Full Text:
Available from ProQuest in Skeletal Radiology
Available from EBSCOhost in Skeletal Radiology

Title: Value of percutaneous radiofrequency ablation with or without percutaneous vertebroplasty for pain relief and functional recovery in painful bone metastases.
Citation: Skeletal radiology, Jan 2013, vol. 42, no. 1, p. 25-36, 1432-2161 (January 2013)
Author(s): Clarençon, Frédéric, Jean, Betty, Pham, Hang-Phuong, Cormier, Evelyne, Bensimon, Gilbert, Rose, Michèle, Maksud, Philippe, Chiras, Jacques
Abstract: To evaluate the effectiveness of percutaneous radiofrequency (RF) ablation with or without percutaneous vertebroplasty (PV) on pain relief, functional recovery and local recurrence at 6 months’ follow-up (FU), in patients with painful osseous metastases. Thirty RF ablations were performed in 24 patients (mean age: 61 years) with bone metastases. Half of the patients had an additional PV. The primary end point was pain relief evaluated by a visual analogue scale (VAS) before treatment, and at 1 and 6 months’ FU. Functional outcome was assessed according to the evolution of their ability to walk at 6 months’ FU. Imaging FU was available in 20 out of 24 patients with a mean delay of 4.7 months. Reduction of pain was obtained at 6 months FU in 81% of cases (15 out of 18). Mean pretreatment VAS was 6.4 (±2.7). Mean VAS was 1.9 (±2.4) at 1 month FU, and 2.3 (±2.9) at 6 months’ FU. Pain was significantly reduced at 6 months FU (mean VAS reduction = 4.1; P < 0.00001). Functional improvement was obtained in 74% of the cases. Major complications rate was 12.5 % (3 out of 24) with 2 skin burns, and 1 case of myelopathy. Local tumour recurrence or progression was recorded in 5 cases. Radiofrequency ablation is an effective technique in terms of pain relief and functional recovery for the treatment of bone metastases, which provides a relatively low rate of local recurrence.
Full Text:
Available from ProQuest in Skeletal Radiology
Available from EBSCOhost in Skeletal Radiology

Title: Radiofrequency ablation of bone metastases induces long-lasting palliation in patients with untreatable cancer.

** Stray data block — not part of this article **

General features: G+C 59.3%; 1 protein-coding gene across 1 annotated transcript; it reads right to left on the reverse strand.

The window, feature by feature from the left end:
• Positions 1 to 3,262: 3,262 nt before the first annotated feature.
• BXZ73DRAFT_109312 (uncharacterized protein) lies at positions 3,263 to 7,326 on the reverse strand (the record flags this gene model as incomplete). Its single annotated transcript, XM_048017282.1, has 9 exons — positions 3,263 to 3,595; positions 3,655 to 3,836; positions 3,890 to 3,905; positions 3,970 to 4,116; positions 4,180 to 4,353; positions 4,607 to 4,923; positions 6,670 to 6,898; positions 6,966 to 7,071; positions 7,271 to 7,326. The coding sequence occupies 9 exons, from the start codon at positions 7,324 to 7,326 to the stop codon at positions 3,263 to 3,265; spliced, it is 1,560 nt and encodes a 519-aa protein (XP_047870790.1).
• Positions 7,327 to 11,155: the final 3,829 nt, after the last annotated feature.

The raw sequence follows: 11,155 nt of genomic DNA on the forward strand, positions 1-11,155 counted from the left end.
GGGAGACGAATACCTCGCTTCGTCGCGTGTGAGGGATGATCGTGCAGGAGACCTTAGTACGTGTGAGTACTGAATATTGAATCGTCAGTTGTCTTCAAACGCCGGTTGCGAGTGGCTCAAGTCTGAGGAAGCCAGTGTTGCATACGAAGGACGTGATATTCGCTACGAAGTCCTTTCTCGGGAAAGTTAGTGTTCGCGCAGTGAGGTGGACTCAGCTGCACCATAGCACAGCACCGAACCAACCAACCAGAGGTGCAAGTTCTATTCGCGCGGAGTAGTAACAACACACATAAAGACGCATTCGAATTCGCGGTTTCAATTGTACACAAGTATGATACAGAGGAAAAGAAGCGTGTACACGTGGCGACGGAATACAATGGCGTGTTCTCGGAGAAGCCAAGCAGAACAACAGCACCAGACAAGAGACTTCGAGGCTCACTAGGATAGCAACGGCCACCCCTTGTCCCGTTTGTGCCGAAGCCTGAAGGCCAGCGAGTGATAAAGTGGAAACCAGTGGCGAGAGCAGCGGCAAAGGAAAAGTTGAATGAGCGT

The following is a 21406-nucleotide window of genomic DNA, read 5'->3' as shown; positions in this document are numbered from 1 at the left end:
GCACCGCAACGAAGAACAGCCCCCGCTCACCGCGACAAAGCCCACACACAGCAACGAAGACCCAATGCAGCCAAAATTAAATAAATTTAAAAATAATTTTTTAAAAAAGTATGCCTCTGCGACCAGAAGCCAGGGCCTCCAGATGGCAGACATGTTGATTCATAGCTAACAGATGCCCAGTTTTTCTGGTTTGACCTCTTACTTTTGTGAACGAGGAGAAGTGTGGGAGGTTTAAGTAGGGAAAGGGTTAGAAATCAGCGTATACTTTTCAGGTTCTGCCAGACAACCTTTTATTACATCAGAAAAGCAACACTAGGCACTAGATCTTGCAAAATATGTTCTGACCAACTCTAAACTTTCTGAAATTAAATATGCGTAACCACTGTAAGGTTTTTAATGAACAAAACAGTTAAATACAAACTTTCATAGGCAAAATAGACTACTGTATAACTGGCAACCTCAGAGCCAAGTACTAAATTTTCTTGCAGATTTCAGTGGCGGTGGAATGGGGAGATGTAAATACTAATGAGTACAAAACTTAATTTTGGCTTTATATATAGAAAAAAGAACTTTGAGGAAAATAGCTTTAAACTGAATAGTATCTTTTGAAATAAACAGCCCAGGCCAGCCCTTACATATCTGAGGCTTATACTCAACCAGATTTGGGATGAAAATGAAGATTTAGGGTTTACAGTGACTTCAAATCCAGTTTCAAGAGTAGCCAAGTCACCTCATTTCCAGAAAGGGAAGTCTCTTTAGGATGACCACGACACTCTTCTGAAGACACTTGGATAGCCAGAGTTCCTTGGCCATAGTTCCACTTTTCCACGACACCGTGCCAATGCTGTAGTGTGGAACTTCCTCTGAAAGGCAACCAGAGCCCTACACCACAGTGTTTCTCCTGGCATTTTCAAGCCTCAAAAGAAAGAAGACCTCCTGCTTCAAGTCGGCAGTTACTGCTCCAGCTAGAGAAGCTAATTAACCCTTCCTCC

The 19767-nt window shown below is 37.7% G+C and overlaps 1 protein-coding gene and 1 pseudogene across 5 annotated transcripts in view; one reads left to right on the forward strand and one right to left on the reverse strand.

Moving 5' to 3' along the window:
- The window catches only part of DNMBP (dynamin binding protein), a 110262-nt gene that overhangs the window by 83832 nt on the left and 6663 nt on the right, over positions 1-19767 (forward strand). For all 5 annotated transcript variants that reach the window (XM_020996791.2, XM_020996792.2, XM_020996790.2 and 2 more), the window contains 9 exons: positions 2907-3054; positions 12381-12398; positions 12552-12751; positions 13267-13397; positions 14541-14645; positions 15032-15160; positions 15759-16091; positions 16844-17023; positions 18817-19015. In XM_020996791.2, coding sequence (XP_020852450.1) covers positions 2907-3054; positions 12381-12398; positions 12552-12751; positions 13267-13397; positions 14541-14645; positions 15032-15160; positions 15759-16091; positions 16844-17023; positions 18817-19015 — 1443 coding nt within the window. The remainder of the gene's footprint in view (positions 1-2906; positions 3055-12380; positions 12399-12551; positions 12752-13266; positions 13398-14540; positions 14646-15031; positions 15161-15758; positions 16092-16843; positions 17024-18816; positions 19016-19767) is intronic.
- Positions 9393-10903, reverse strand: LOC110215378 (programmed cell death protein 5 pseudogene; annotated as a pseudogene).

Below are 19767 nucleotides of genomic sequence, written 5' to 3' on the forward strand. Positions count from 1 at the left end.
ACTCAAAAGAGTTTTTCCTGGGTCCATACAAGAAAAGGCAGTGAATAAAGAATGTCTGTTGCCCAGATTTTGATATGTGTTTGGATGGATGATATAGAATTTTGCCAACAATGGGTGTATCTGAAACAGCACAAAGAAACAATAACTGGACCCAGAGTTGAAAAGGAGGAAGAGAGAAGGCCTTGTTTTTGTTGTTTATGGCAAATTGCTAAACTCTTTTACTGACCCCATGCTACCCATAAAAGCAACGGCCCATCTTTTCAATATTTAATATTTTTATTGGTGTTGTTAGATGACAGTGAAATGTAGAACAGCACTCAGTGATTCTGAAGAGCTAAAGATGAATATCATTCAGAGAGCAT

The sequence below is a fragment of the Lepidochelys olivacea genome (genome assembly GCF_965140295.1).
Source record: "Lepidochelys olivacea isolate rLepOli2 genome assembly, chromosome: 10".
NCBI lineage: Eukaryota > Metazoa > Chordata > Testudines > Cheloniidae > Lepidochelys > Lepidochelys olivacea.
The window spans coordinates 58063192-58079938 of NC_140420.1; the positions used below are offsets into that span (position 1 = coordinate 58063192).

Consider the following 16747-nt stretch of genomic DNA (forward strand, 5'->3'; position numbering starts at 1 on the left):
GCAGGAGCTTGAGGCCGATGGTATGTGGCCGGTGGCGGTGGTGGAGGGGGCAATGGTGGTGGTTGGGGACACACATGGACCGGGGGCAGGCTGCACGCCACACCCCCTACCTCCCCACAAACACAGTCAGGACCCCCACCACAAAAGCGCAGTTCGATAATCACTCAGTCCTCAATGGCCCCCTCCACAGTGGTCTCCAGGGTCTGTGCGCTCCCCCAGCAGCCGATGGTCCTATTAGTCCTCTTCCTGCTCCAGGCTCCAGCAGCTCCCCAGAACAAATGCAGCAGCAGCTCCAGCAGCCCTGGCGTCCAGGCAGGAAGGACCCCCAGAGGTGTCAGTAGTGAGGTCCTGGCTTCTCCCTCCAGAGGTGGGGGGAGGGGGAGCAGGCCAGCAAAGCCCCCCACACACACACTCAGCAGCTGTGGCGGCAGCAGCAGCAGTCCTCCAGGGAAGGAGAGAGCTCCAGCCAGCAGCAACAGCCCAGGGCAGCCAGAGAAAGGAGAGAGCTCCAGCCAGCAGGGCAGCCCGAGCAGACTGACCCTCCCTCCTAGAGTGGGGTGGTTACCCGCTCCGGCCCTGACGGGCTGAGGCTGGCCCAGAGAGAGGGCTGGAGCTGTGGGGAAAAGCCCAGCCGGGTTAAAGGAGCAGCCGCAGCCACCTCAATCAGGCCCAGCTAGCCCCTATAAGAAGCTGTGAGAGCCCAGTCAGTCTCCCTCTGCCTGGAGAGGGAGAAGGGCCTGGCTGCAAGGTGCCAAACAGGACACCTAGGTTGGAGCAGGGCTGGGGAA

Citation: Singapore medical journal, Jul 2008, vol. 49, no. 7, p. 565-570, 0037-5675 (July 2008)
Author(s): Belfiore, G, Tedeschi, E, Ronza, F M, Belfiore, M P, Della Volpe, T, Zeppetella, G, Rotondo, A
Abstract: In oncological patients, life quality can be greatly impaired by the presence of painful bone metastases, as standard forms of treatment often achieve inadequate palliation. The aim of our study was to evaluate the clinical efficacy of radiofrequency ablation (RFA) with respect to pain relief in patients with refractory bone metastases or who are ineligible to conventional treatments. 12 patients with 13 painful osteolytic skeletal metastases, and who were unresponsive to analgesic drug therapy, underwent one (seven lesions) or two (five lesions) RFA sessions under computed tomography (CT) guidance. The RFA procedure was completed in all patients without complications. One patient also received cementoplasty after the RFA procedure. To obtain semiquantitative pain scores, the brief pain inventory (BPI) was administered before treatment and during follow-up. The local effects of RFA were monitored for at least one year in eight of 12 patients with CT and/or magnetic resonance imaging. Immediate pain relief after treatment was experienced by nine of 12 patients, but in two cases, pain recurred within the first week. Long-lasting palliation was obtained in seven of 12 patients. BPI mean scores for worst and average daily pain decreased from 7.7 and 5.0, respectively, at baseline, to 3.1 and 1.8, respectively, at one year. Imaging follow-up showed large areas of necrosis in nine of 12 lesions. In our preliminary experience, RFA showed good and long-lasting efficacy for pain control in bone metastases. A possible role of RFA as a coadjuvant palliative treatment in these cases is suggested.